Quick run-down of what you’ll experience on a typical professional development day: You’ll talk about Marzano’s high-yield strategies, Danielson’s instructional framework, competency based objectives, interdisciplinary connections, international mindedness, and numeracy—and how to embed each into grade-level assessments that meet Common Core standards, the school’s “four essential questions,” unit themes, and more. You’ll get a copy of Harry Wong’s The First Days of School HORRIBLEST BOOK EVER and participate in a conversation guided by a protocol that relieves the instructor of the unenviable task of facilitating conversation in a room of skeptical, impolite teachers. Administrators will like the protocol for its structure. Teachers will talk at tables about the topics they usually talk about. The facilitator will remind the group each table must share their ideas with the group at large, and many teachers will look around and touch their fingers to their noses. ¶ Days like that are hard to forgive. One day this past August, I thought I was in for it. The facilitator broke everyone into teams and asked team members to read the task printed on each two-page worksheet. I read it to my group: “Connect 21st century themes to targeted mathematical practices aligned with district standards to create a lesson plan for your students,” I said. “Be sure to include language objectives, career applications, set-up information, lab organization, content-specific manipulatives, leadership opportunities, cooperative learning expectations, relevant vocabulary terms, and optional activities for advanced and emerging students, including formative and summative assessments. Please detail your plans by providing rubrics and scoring criteria. Do this for every class every day. Due tomorrow.” I looked at the group. “Just kidding!!!!!” I kind of yelled, “but not really!!! I made up the part about tomorrow.” One of the more serious teachers said, “Well, I guess we’ll start with 21st century themes.” Another teacher proposed creating a lesson on the global impact of iPods. After about ten minutes, the facilitator said we should prepare to present our ideas to the group at large, and we looked around and touched our noses. ¶ Here’s where it gets good. I couldn’t believe what some of the groups came up with: 1) How Tall is This Room? Use a klinometer to discern the height of the building from the carpet to the ceiling… Discuss how plumb line determines the angle of rise. 2) Pink Slime! Calculate how quickly the smell of ammonia travels from a bucket across the room to your nose… Open all windows to stall drowsiness. 3) My iPod’s Global Impact: Create a podcast exploring the 5 W’s of your mp3 player. Include writing that explores the truth of your conjectures. 4) Two Dollars For That? Justify the price of Arizona Tea in the student store. Discuss relative and comparison pricing as well as price elasticity in the context of supply and demand. ¶ Pretty sure that room contained a few angels—real angels, mind you, not the kind who sit at long tables in the sky and look into the air.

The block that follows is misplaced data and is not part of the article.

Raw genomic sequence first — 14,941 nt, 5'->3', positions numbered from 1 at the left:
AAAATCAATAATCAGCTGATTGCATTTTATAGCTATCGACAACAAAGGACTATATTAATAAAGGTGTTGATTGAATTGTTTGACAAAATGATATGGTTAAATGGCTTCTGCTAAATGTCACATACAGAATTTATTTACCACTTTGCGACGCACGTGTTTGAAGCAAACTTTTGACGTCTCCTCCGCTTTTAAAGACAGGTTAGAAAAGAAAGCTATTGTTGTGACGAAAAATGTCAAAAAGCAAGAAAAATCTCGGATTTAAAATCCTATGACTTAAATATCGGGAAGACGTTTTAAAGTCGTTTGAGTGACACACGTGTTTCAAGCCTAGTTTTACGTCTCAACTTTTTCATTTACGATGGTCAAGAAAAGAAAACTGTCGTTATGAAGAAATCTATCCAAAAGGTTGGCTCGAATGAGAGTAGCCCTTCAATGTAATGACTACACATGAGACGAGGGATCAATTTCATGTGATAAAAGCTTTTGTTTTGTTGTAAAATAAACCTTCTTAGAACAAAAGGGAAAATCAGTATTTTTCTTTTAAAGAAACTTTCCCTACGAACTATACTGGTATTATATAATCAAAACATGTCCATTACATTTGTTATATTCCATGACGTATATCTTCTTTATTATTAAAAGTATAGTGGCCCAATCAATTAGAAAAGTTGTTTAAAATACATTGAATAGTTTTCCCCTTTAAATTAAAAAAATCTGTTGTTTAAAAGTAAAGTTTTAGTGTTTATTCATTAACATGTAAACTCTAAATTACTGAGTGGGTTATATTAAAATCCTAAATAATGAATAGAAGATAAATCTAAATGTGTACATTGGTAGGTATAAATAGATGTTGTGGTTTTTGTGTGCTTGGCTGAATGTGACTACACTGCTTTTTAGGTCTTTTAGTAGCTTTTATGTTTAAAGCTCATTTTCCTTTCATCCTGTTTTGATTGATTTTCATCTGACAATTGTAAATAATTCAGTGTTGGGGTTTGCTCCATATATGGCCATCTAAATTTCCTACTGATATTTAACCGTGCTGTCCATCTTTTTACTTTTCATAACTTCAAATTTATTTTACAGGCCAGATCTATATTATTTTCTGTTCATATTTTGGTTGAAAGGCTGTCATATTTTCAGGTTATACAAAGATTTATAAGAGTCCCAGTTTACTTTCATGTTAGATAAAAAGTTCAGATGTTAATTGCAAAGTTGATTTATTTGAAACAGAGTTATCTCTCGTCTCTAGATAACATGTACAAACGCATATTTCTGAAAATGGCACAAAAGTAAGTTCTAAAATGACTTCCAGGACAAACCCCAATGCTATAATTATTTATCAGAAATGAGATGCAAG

For the record: I hate this Saturday class, and I hate the teacher. As if hearing about the Hawaiian vacation wasn’t enough, he further aggravated the group by disparaging women. “Those ASB cashiers can be some hairy-chested women,” he said in the middle of a lecture on the importance of accurate bookkeeping in public schools. Less than an hour later, as an addendum to a PowerPoint called “Coordination Techniques for Worksite Learning” he forgot he was giving, he said he dislikes immigrant workers taking jobs from American teenagers. Let me repeat: He said he dislikes immigrant workers taking jobs from American teenagers.